In January I received a photograph to inspire my contribution for this exhibition. I liked what I saw. The Autumn colours were vibrant and the composition of the tree, leaves and sky was varied and textured. The sky, particularly, captured my imagination and combination of white, grey and blue conveyed a windy autumn day, scattering the leaves in the myriad of colours. Influenced by the onset of spring and the emergence of snowdrops in my own garden, I thought I’d like to swap the autumn landscape for early spring, with its promise of new life and hope. the Autumn design had a yellow background, which made me think of a newly harvested field, with the remains of stubble before the field was ploughed and re-sown. Spring brings new growth and I started to think of a hawthorn hedge, with the green buds punctuating the blackness of winter branches. Perhaps I could make a view from the garden with cultivated spring flowers in the foreground. The original autumn sky did not need much amendment, as spring and autumn skies in the North East can be very similar! In February, I completed my knitted contribution. After collecting and preparing my materials, using mainly hand-spun wool. I found that each day’s knitting started with the pulling out of most of the previous day’s work – I love knitting – it is so easy to undo! I enjoyed breaking a lot of rules, which I would normally employ in my usual role as a garment maker – not finishing ends in perfectly, stranding over many stitches deliberately to make the fabric pucker and create a 3 dimensional effect, using intarsia and fair-isle techniques together – it was very liberating! My main wish has been not to let down my fellow guild members who took part in this project. Many are far better artists than I am. I regard myself as a craftsperson tasked with bringing design to life.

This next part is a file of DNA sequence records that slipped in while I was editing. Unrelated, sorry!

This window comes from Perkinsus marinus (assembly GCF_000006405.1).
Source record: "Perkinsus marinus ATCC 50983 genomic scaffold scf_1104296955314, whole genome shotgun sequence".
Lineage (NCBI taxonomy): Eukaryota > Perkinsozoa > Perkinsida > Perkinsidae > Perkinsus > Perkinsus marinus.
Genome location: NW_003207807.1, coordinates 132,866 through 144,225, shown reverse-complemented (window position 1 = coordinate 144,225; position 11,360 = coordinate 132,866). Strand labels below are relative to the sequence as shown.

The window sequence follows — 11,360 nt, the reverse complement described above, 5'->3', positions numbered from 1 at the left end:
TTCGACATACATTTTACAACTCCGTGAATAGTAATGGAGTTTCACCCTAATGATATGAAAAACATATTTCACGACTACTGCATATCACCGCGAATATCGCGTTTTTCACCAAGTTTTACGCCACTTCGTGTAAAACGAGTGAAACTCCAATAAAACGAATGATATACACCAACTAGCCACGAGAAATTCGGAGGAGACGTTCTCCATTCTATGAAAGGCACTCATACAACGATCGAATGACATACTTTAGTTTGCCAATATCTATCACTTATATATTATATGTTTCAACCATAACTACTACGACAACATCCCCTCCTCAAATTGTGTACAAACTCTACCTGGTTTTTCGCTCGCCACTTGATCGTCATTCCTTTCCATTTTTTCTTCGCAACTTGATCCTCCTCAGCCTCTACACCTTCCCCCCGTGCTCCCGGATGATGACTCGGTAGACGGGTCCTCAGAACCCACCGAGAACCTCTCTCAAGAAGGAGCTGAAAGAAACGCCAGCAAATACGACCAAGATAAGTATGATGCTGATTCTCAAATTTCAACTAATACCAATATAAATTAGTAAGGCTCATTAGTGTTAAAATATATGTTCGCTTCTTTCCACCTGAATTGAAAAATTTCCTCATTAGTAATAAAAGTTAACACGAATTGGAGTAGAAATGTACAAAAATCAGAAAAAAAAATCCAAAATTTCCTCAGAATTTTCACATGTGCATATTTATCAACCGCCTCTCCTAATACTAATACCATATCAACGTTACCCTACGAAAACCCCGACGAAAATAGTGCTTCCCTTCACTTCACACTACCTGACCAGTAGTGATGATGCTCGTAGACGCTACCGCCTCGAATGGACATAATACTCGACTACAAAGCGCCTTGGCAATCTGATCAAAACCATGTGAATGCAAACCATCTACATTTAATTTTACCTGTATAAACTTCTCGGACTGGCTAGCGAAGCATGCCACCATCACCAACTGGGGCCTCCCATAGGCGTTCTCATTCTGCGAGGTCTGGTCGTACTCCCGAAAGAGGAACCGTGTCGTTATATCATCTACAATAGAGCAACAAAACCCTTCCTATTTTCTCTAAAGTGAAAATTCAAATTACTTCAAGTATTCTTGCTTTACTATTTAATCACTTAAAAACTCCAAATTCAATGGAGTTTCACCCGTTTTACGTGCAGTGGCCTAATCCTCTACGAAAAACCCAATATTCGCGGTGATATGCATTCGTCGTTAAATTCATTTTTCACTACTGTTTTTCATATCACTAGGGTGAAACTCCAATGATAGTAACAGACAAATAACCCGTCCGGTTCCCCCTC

What stood out for me looking at Jean’s image was the ploughed field. It got me thinking about how diverse fields can be, not just because of what grows in them but what life they sustain. It isn’t until we have a bird’s eye view that we can fully appreciate how stunning our countryside landscape is, with its huge diversity of colour and texture, and how it brings home to us how comparatively insignificant our individual space within it is. I have used every type of yarn I could think of to replicate the huge array of colour and texture – pure wool, alpaca, mohair, bamboo and mixtures of these with silk and cotton etc. To add interest and colour I am including a foreground strip, illustrating a small number of plants we might see at ground level.